Interview Magazine, 2002
Ryan Gosling fooling around on the set of Only God Forgives [x]
Ryan Gosling drives Eva Mendes’ car to the Beverly Hills Hotel, February 9
Nicolas Winding Refn, Ryan Gosling, and Nicolas’s wife Liv Corfixen at the Hua Hin International Film Festival
“It was very expensive for us paying off the cops, because we needed the security, especially because we were firing guns at the closing time. I didn’t have the money basically to hire all the extra help that was needed. I was contacted by Hua Hin Film Festival and they asked, would Ryan and I go to red carpet, and like, appear at the festival. And they said, “We’ll pay you.” I think it was 20 thousand dollars. And I went, “Well, how about we turn that twenty into a hundred?” And they were like, “Do you promise to show up?” “We will show up for sure!” So we agreed on that. We came up to Hua Hin and then they’re taking 10% because of taxes, which was just kind of ironic, cause all cash, but alright, we had to sign a slip. But then we had 90 thousand dollars. I was like, ” I’ve never counted [wishpers] 90 thousand dollars. What even it feels like?” And I said, “I wanna count it!” So I was sitting in a hotel room in Hua Hin, counting 90 thousand dollars to pay off the cops [laughs] at first to be able to shoot." - Nicolas Winding Refn's commentary on Only God Forgives.
Ryan Gosling keeps you waiting… and waiting… and waiting. The best way to describe his acting style in recent years is that of calculated patience. That patience was not always there. When given his first opportunity at a meaty lead role as a Jewish Neo-Nazi (you read that correctly) in “The Believer”, there was no time to waste on long pauses and heavy stares. His character had a constant energy that never seemed to break. Unwilling to squander his first shot at the acting career he desperately wanted, Gosling didn’t let a moment on the screen pass without exercising what he could do. He was young and hungry and it showed.
Fast forward to 12 years later and the man who holds back almost every emotion in “Only God Forgives” is a very different person. Now, Ryan Gosling keeps you waiting. Best described as a jack-in-the-box, but instead of turning a crank we have the movie reel spinning through the projector. You know something is coming, you know the toy is in the box and it’s about to burst out, but he lets the anticipation build. He lets you see it in his eyes, only his eyes, as he pauses before he speaks or bites back on words entirely. Because language is limited but your imagination is limitless. He gives you the space to make up your own mind about the men he portrays, instead of making their every motivation crystal clear. And then the release comes as it is expected to, but because it had been kept from you for so long, the anxiety has reached a breaking point and he hits you exactly where he wants to. Right in the gut. That kind of patience, the unwillingness to perform like a ceaseless clapping monkey for your entertainment, has sometimes been described as the absence of any sort of acting at all. Instead of what it is, which is restraint. The restraint to only provide what the story and the character need in that moment, rather than sucking the air out of every scene and wanting to one-up your colleagues. Too often we reward bombastic, overly expressive performances rather than the performances that are simply about wearing the skin of the character and navigating them through the world the film creates.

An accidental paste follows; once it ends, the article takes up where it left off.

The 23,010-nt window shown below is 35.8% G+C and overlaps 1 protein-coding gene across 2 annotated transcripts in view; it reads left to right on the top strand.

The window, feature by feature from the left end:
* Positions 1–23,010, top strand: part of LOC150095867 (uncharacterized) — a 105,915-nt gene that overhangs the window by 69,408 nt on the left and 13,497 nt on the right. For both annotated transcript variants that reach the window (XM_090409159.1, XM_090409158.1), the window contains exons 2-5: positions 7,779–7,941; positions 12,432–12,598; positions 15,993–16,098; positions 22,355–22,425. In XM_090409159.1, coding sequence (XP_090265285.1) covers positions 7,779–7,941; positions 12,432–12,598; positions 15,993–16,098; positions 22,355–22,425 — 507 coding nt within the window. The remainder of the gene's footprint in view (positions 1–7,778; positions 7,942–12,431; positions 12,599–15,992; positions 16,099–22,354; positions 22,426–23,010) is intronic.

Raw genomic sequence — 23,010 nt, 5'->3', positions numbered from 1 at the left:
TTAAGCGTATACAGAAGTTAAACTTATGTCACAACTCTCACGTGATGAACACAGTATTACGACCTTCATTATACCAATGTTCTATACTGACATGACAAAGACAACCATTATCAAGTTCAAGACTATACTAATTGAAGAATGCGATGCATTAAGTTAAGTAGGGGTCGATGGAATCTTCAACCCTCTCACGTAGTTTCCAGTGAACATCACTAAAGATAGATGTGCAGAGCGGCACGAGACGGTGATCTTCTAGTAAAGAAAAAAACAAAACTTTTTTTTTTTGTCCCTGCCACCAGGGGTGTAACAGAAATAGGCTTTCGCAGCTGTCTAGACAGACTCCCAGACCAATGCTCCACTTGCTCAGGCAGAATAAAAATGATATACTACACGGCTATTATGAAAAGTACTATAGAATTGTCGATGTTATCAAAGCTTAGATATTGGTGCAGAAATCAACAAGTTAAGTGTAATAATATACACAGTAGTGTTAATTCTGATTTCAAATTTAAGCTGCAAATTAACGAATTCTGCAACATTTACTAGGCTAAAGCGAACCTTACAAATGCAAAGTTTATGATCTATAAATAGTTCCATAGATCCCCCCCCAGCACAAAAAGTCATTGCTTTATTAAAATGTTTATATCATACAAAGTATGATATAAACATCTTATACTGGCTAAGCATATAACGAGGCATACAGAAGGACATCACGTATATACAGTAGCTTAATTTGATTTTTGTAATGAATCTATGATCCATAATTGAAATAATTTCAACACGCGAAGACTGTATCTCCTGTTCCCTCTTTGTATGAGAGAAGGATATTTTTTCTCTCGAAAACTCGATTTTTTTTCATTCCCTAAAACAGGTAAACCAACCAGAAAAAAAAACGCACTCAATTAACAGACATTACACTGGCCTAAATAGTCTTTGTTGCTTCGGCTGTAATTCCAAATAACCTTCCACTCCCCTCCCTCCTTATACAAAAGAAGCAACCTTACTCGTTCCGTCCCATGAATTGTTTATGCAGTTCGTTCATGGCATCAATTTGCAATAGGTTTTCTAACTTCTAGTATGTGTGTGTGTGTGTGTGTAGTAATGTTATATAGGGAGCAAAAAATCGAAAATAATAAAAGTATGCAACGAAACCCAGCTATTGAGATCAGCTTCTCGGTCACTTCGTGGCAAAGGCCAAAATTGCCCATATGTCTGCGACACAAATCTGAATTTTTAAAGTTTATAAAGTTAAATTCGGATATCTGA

Restraint and patience; these are the signs of a confident, intelligent and grounded actor who doesn’t seek to prove anything to an audience, a critic or an Academy. He’s not ambitious about his career, he’s passed on multi-million dollar franchises and commercial brands, and he has no ego to satisfy. Instead he has one simple goal. Ryan Gosling wants us to remember his characters and the stories they tell.